Gill Smith, The Perfume Shop

Seeds of Change interview: The Perfume Shop MD on building greener thinking within a retailer

A new series where we talk to retail’s movers and shakers about how they are tackling the challenge of becoming a greener business in an industry that is far from green – assessing organisational change, eco initiatives, and much more.

The Perfume Shop managing director, Gill Smith, sees the eco-related change in business happening on a daily basis – and it has accelerated since the pandemic.

“I’ve seen some of the most hardened traders who have been with the business for years change their ways – you’d never think they’d be talking about sustainability-first over ‘how much can we flog?” she explains.

“But it’s part of their job now, not an add-on.”

Smith is talking about how to engage the wider workforce to operate in a greener way, and she suggests employees of The Perfume Shop are now naturally thinking about how theirs and the business’s actions can become more sustainable as part of their everyday work.

“The whole Covid situation has made so many people reassess their priorities, and it has changed what brands engage with,” she notes.

“I presented our strategy to the [parent company] AS Watson board in July, saying sustainability was underpinning lots of whatg we do. But we’ve moved it up the agenda. It’s now one of the pillars of the business – it’s so important; our customers are demanding it, our suppliers are working on it, and our staff want to know what we think about it.”

Greener thinking in the workforce

This year, for the first time, The Perfume Shop made changes to its bonus scheme as a way of aligning company behaviour towards sustainability.

“Every person in the business bonus scheme has an assessed personal contribution element which is about what they do to support sustainability,” explains Smith, who says the move has engaged everyone on the green agenda.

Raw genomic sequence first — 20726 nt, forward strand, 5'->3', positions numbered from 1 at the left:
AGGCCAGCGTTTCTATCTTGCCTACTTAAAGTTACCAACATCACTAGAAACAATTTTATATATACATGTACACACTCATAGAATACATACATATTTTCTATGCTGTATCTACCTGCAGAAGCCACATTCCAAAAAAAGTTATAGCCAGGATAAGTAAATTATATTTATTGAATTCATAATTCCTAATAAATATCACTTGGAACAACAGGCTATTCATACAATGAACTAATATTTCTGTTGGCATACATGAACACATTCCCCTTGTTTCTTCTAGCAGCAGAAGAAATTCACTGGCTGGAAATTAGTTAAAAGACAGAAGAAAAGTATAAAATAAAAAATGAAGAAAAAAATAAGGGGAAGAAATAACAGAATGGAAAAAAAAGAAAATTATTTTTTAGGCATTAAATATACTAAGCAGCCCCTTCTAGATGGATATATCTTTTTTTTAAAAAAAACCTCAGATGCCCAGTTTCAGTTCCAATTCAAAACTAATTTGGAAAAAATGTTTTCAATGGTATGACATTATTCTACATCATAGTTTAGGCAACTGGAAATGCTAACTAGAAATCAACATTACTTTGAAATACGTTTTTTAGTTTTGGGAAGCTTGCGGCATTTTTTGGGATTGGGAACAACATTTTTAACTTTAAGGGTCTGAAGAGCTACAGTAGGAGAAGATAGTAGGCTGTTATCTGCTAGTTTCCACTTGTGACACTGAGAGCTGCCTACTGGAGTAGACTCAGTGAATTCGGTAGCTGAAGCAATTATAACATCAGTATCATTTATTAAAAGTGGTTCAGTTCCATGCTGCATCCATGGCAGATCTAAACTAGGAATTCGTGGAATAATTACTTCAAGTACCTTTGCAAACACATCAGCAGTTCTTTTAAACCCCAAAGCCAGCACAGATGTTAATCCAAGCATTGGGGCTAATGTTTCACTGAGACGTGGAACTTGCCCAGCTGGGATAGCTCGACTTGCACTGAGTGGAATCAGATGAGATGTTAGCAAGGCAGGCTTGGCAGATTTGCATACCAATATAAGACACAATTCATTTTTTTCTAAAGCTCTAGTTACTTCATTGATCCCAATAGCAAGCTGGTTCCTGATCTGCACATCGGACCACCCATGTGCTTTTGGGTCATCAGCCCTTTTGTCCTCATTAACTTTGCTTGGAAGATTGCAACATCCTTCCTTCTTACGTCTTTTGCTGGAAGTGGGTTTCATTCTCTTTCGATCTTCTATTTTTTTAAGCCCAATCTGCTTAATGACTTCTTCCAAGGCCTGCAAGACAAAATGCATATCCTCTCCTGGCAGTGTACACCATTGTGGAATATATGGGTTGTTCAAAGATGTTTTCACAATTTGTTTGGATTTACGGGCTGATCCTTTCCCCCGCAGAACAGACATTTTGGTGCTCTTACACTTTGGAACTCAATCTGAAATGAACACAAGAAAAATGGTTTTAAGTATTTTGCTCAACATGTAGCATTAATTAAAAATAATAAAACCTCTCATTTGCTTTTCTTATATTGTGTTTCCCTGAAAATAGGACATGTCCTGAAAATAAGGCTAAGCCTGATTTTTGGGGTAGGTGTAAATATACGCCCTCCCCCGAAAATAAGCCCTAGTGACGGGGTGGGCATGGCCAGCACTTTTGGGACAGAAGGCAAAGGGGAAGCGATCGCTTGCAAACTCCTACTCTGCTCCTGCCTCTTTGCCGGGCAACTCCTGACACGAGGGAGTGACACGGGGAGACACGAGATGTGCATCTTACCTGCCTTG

“Whether you’re in the product team, in sourcing, or in the finance department, you have a role to play. It could be in reducing paper, saving energy, finding new wrapping – everyone has an opportunity to support it.”

She adds: “We said if we really want change, we need people behind us.”

There is a sustainability committee in place at The Perfume Shop, which brings different parts of the business together to talk greener retailing and greener working practices. Smith chairs it every month, taking responsibility as the quasi-chief sustainability officer, and she says initiatives like this have “changed how everyone thinks and operates”.

“It’s every little thing you can do to help as a retailer.”

Parent company AS Watson also has an environmental committee, with one representative from The Perfume Shop involved to help bring tips and guidance from the wider group which also includes Superdrug and Savers. There is also a sustainability manager that looks after all three fascia, but Smith argues “it won’t be long” before The Perfume Shop alone is looking to appoint a chief sustainability officer or equivalent job title.

Recycling, packaging, and circular actions

The managing director says she fears The Perfume Shop has not shouted loudly enough about its greener retailing work. But that is about to change, thanks to new signposting in stores and new messaging. [and interviews such as this, perhaps – ed].

For the last five years, the retailer has collected and recycled old perfume bottles in store.

Green Retail World has covered the recent extension to that scheme, which also has a reforestation element to it as every bottle returned by a customer results in a tree being planted and money off the next purchase, but Smith says it is only recently that there has been significant customer demand for such services.

“People weren’t ready for it, but now it’s more prominent, it’s being talked about, and it’s become very visible,” she remarks.